Philadelphia won’t enforce an ordinance against sales of flavored tobacco products and will void any related regulations in an agreement with members of the tobacco industry, after federal trial and appeals courts questioned the measure’s validity.
The consent order, including an injunction, was entered Tuesday by the U.S. District Court for the Eastern District of Pennsylvania.
The companies that sued the city—ITG Cigars Inc., Swedish Match North America LLC, and Swisher International Inc.—were likely to win their argument that Pennsylvania state law preempts the municipal ordinance, the district court said in November 2020 when granting a preliminary injunction.
The U.S. Court of Appeals for the Third Circuit approved the ban’s temporary halt in November 2021.
Philadelphia said it enacted the ordinance because it found that most young people who use tobacco products start with flavored ones, and that the problem is particularly acute in minority and low-income neighborhoods.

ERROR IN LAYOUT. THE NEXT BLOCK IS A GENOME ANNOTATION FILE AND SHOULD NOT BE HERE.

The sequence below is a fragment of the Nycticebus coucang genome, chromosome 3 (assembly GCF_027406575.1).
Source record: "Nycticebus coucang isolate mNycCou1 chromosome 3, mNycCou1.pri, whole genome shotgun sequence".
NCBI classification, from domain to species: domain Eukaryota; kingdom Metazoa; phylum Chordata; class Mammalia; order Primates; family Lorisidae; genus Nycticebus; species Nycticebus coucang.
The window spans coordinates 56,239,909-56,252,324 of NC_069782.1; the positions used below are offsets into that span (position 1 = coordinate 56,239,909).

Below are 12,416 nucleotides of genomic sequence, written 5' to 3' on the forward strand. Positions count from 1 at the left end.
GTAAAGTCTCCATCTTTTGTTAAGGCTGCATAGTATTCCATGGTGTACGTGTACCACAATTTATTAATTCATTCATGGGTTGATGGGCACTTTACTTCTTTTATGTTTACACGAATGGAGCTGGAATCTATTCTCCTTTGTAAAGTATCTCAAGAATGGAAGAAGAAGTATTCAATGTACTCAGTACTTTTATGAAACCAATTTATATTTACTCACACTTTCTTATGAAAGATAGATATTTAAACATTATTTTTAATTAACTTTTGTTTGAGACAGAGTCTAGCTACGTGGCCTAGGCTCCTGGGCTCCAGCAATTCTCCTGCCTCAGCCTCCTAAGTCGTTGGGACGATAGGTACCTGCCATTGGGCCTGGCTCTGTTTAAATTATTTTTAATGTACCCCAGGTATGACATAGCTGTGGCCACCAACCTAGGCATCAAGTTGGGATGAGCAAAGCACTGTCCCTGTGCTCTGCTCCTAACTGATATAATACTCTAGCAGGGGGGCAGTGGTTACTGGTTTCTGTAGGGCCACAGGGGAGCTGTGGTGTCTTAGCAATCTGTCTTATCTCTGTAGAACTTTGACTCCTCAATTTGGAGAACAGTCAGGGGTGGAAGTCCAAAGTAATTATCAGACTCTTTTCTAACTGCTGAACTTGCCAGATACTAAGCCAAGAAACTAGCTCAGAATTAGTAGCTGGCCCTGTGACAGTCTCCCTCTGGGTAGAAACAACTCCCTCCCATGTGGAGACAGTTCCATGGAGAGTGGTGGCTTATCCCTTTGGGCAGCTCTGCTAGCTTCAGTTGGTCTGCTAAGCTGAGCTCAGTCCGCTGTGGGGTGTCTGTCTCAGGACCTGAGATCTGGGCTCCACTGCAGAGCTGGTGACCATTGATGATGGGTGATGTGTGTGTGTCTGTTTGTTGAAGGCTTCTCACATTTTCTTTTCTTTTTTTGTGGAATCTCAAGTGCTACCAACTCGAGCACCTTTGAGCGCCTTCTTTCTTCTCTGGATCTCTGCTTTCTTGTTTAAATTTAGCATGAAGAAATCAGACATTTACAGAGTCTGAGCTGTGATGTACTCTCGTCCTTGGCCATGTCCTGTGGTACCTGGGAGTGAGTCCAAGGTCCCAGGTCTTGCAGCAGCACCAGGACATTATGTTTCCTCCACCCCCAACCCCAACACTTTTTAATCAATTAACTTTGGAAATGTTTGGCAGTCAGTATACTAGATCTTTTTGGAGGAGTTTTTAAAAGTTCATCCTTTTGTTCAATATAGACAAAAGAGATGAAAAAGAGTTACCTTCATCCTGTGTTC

The Cigar Association of America Inc. and the companies challenged the ban in court. Under a preemption provision specific to Pennsylvania, municipalities can’t additionally regulate what the commonwealth’s tobacco sales statute already governs, they said. They argued that state tobacco restrictions with the same “subject matter” expressly block the city’s ban.
Philadelphia argued the subject matter wasn’t the same. But the courts disagreed.
In the settlement underlying the consent order, the trade group and tobacco companies said they would release their claims and forego damages and attorneys’ fees in exchange for the city’s agreement to stop enforcing the ban and withdraw the requirements.
The case differs from others involving flavored-tobacco bans because of the state-specific preemption issue.
Michael Bloomberg has campaigned and given money in support of a ban on flavored e-cigarettes and tobacco. Bloomberg Law is operated by entities controlled by Michael Bloomberg.
Hangley Aronchick Segal Pudlin & Schiller represented the association and the companies. The City of Philadelphia Law Department and Richard Feder, who practices in Philadelphia, represented the city.
The case is Cigar Ass’n of Am., Inc. v. City of Philadelphia, E.D. Pa., No. 2:20-cv-03220, consent order 3/8/22.
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